What is polycystic ovary syndrome (PCOS)?Polycystic ovary syndrome (PCOS) is a women's health problem. It happens when you have an imbalance of hormones in your body. Despite the name, this condition doesn't always cause cysts. PCOS causes problems with reproductive hormones and metabolism. These may lead to problems with weight gain and trouble getting pregnant, among other things. It's a common condition that affects 1 in 10 women.
Causes of PCOS
The exact cause of PCOS is still unknown. Some doctors and scientists believe that it's a combination of several factors. Some of these factors include:
- Family history
- High levels of "male" hormones
- Low levels of "female" hormones
- Too much insulin, a hormone that controls your body's blood sugar levels
Risk factors for PCOS
PCOS affects women of all races who are of childbearing age. The two biggest risk factors for developing PCOS are being overweight or obese and having a family history of the condition. This means that if you have a family member who has PCOS, you may be more likely to get it, too.
Symptoms of PCOS
The primary symptom of PCOS is irregular or missed periods. Symptoms often appear shortly after puberty. Women may also develop symptoms later in life. Some of the symptoms of PCOS go unnoticed. That means the condition often goes undiagnosed for a long time. These symptoms include:
- Pelvic pain
- Changes in mood
- Cysts on the ovaries
- Hair thinning or loss
- Unwanted hair growth
- Weight gain and obesity
- Trouble getting pregnant
- Fatigue and problems sleeping
Diagnosis of PCOS
There isn't a single test for PCOS. Instead, doctors do multiple tests to rule out other conditions first. Your doctor may start with a physical exam. This includes routine tests, like checking your blood pressure and weight. Next, your doctor looks for changes in your skin and hair. Doctors also can do pelvic exams to check your ovaries. They can look for anything unusual. Your doctor might also take a sample of your blood to check your hormone levels. They can test for other conditions that may cause similar symptoms.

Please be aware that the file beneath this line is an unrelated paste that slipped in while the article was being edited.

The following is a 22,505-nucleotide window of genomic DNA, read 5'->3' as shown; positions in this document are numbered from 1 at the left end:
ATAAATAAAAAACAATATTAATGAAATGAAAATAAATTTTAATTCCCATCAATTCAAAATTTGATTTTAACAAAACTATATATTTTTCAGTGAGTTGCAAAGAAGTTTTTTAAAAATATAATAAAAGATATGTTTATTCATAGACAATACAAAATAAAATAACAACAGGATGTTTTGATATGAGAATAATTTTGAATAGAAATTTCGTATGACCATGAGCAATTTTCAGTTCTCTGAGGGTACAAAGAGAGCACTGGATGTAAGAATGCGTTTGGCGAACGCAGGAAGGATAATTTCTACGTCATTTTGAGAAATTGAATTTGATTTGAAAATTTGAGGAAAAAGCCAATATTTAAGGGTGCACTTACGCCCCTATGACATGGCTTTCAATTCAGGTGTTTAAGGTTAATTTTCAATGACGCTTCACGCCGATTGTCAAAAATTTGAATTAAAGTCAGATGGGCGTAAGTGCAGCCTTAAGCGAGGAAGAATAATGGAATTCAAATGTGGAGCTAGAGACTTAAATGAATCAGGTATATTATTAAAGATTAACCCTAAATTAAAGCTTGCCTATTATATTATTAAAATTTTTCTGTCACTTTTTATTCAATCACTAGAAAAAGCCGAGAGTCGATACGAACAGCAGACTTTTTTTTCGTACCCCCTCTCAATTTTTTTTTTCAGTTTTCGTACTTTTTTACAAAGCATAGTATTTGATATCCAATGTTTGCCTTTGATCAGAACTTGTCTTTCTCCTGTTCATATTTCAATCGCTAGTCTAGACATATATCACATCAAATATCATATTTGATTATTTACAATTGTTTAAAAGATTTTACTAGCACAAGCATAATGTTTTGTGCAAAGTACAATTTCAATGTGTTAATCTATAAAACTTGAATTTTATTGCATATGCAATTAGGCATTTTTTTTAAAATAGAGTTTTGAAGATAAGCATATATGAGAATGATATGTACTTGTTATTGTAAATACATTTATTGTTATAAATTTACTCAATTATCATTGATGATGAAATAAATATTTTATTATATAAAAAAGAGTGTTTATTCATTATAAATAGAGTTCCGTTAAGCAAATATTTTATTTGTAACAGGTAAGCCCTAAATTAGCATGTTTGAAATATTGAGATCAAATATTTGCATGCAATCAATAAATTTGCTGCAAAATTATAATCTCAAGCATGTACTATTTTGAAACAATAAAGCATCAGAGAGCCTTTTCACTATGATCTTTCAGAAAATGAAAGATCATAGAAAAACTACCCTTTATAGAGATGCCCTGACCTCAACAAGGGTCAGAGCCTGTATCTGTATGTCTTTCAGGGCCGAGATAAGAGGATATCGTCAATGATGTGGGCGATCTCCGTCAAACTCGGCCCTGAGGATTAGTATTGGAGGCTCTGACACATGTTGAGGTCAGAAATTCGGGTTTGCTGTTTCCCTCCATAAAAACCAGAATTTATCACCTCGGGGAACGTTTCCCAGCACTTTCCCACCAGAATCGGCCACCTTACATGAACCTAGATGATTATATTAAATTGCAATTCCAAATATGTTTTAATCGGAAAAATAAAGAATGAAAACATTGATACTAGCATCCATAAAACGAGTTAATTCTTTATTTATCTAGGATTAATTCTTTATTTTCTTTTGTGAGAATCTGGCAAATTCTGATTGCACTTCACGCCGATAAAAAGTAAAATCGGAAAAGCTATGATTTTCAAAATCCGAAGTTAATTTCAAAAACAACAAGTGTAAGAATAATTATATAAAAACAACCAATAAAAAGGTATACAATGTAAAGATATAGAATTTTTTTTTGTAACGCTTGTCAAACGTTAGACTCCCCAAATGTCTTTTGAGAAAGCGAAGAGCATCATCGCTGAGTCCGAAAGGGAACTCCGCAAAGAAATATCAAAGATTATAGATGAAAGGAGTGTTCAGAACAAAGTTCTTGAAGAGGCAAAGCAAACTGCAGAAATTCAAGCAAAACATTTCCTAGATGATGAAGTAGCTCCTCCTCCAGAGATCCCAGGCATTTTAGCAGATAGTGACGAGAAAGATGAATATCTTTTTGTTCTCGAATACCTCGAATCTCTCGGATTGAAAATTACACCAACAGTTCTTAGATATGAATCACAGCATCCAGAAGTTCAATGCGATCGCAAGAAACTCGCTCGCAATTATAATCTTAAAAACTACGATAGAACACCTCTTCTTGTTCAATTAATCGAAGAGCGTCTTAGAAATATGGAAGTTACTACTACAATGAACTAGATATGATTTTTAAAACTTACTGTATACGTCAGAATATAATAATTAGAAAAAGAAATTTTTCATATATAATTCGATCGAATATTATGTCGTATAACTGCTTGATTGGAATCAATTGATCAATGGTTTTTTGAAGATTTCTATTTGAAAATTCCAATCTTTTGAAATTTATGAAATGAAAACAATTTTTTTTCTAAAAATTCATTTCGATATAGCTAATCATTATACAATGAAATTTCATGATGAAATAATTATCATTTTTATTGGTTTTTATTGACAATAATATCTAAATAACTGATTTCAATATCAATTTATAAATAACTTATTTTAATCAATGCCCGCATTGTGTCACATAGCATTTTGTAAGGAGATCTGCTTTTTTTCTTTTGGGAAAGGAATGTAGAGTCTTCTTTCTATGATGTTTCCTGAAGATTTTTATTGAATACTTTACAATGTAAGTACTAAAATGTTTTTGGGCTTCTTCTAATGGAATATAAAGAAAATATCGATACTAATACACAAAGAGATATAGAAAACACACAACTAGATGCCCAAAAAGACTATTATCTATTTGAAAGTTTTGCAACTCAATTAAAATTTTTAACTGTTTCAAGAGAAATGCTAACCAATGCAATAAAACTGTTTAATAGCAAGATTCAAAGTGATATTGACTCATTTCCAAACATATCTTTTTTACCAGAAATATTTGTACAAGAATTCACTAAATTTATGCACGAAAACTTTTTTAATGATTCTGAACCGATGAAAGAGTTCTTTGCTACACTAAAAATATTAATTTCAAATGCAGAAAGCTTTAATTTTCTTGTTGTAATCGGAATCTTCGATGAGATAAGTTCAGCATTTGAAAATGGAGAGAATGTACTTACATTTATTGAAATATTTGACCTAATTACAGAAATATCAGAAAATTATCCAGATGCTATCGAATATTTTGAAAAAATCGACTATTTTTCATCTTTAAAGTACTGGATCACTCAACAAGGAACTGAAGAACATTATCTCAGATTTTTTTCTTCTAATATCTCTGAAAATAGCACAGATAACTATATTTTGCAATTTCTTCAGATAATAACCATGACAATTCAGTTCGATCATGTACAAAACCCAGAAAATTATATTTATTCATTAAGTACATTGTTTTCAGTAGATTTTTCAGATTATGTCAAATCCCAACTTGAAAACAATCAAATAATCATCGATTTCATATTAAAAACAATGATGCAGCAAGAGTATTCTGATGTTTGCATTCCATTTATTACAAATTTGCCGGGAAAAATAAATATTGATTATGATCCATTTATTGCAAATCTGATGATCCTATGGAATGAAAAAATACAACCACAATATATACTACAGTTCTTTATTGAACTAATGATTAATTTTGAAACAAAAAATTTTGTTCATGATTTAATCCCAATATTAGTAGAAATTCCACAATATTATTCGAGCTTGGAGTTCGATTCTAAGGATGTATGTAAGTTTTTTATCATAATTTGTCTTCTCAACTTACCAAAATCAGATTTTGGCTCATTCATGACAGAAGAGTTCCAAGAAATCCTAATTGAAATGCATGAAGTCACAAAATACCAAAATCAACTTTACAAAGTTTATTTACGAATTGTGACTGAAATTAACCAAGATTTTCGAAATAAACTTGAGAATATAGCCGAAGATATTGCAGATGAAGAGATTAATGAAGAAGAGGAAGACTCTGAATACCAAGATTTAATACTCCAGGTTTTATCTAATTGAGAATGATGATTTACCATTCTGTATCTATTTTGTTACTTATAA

Your doctor will ask you about symptoms you're experiencing. You might have to answer questions about your periods and how often they happen. If you have at least two of the symptoms that go along with PCOS, your doctor may make the diagnosis.
Treatment for PCOS
There isn't a cure for PCOS. Instead, treatment focuses on specific symptoms. Your doctor may start by recommending lifestyle changes that help you lose weight. Even a small drop in weight can eliminate some of the symptoms of PCOS. It also can help the other treatments work better.
Your doctor may also prescribe medication to help regulate your period. Hormonal birth control pills can help with your period and acne. These are a good option if you don't want to get pregnant. Clomid is a medication that helps you ovulate. Your doctor might prescribe it if you're trying to get pregnant. Other medications can help with hair loss, excess hair growth, insulin levels, and other symptoms.
Recovery from PCOS
There is no cure for PCOS. You may need to have long-term treatments. Symptoms don't go away on their own. They also don't always go away with menopause. Maintaining a healthy weight and lifestyle are the best treatments for reducing the symptoms. Once your symptoms are under control, you improve your chances of getting pregnant. Some women need other treatments to get pregnant.
Your doctor can help you manage your symptoms. They can also keep an eye on your PCOS when you go to regular checkups. Be sure to schedule and keep annual appointments with your primary care doctor and gynecologist. This helps you monitor your symptoms and prevent any complications.